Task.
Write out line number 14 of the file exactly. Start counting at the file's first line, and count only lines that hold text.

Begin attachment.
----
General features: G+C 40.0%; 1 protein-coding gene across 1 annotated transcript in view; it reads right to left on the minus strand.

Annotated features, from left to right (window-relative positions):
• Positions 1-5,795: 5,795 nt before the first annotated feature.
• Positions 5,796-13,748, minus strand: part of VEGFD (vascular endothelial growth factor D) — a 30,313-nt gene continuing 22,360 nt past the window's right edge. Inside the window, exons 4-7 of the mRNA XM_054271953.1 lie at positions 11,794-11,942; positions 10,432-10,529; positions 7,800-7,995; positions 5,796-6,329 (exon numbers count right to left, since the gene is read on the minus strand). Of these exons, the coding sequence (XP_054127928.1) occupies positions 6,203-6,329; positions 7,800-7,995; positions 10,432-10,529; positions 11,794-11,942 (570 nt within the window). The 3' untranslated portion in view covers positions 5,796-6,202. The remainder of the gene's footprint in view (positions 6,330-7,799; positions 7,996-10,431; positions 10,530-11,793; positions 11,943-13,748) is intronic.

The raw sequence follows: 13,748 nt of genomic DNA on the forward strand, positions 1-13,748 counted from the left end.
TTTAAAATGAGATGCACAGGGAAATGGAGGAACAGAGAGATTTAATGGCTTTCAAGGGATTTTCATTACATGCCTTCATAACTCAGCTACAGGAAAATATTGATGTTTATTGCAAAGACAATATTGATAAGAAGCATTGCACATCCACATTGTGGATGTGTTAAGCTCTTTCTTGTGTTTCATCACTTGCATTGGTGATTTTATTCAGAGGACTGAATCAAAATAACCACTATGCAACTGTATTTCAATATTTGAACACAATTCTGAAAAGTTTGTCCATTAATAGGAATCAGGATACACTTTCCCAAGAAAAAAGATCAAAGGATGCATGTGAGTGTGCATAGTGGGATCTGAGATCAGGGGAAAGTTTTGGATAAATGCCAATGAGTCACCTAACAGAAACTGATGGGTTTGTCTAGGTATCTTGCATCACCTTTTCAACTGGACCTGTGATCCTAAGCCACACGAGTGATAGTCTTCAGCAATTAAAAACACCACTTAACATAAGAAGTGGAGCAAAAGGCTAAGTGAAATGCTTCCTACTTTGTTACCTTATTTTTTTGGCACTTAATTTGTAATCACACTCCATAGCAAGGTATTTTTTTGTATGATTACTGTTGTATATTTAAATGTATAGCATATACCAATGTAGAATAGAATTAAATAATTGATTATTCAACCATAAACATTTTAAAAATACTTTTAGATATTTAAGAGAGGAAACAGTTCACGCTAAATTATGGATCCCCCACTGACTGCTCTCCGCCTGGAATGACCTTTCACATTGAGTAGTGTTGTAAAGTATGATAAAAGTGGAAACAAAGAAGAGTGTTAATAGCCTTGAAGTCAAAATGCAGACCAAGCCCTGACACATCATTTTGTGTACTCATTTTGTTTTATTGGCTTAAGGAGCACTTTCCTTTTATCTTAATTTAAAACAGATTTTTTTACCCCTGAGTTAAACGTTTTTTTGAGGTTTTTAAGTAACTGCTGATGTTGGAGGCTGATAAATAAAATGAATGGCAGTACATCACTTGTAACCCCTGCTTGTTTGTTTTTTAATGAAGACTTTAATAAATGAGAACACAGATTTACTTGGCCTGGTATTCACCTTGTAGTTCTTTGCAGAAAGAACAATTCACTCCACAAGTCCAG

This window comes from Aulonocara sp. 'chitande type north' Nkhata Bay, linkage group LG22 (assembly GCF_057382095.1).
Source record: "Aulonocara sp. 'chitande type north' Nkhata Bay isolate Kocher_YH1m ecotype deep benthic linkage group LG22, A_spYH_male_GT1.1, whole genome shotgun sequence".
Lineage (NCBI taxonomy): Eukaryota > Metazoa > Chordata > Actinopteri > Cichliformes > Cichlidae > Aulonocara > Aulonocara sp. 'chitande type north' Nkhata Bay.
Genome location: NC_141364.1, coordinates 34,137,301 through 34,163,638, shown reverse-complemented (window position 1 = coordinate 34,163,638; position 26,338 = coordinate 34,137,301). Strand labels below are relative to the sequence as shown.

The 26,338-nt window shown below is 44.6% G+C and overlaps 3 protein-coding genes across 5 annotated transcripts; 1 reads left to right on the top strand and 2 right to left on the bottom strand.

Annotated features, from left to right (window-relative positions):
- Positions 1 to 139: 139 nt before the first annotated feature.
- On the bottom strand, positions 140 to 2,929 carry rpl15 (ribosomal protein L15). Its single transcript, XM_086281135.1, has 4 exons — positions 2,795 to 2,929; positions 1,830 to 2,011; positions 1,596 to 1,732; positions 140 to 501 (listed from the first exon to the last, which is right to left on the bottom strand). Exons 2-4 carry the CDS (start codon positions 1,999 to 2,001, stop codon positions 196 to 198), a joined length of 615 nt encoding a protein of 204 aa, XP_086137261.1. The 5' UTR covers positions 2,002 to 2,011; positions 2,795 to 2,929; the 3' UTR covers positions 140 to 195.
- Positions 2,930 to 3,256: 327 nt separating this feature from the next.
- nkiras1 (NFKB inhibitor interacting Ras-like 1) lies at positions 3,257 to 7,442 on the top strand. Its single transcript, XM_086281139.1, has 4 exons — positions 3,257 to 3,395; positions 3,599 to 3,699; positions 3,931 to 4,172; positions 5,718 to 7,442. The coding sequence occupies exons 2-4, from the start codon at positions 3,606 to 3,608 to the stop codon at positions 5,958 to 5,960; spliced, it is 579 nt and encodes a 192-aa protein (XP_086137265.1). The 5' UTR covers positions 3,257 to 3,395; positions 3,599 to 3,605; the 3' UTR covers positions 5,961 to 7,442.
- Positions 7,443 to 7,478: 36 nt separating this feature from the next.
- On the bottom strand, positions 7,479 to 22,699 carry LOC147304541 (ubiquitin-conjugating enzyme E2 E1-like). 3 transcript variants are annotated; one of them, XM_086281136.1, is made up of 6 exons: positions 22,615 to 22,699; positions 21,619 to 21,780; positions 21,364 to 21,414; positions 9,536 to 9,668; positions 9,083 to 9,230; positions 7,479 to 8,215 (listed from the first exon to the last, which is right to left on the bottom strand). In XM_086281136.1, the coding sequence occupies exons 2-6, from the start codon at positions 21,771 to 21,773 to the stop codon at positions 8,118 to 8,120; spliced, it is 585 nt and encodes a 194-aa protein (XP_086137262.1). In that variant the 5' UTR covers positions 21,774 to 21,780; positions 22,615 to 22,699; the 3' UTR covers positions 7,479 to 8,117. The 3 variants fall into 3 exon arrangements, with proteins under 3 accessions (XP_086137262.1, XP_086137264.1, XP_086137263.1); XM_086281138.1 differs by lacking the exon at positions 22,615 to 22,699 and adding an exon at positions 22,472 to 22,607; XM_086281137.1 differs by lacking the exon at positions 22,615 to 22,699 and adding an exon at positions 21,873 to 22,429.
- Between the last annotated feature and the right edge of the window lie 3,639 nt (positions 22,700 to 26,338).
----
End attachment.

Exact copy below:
- On the bottom strand, positions 140 to 2,929 carry rpl15 (ribosomal protein L15). Its single transcript, XM_086281135.1, has 4 exons — positions 2,795 to 2,929; positions 1,830 to 2,011; positions 1,596 to 1,732; positions 140 to 501 (listed from the first exon to the last, which is right to left on the bottom strand). Exons 2-4 carry the CDS (start codon positions 1,999 to 2,001, stop codon positions 196 to 198), a joined length of 615 nt encoding a protein of 204 aa, XP_086137261.1. The 5' UTR covers positions 2,002 to 2,011; positions 2,795 to 2,929; the 3' UTR covers positions 140 to 195.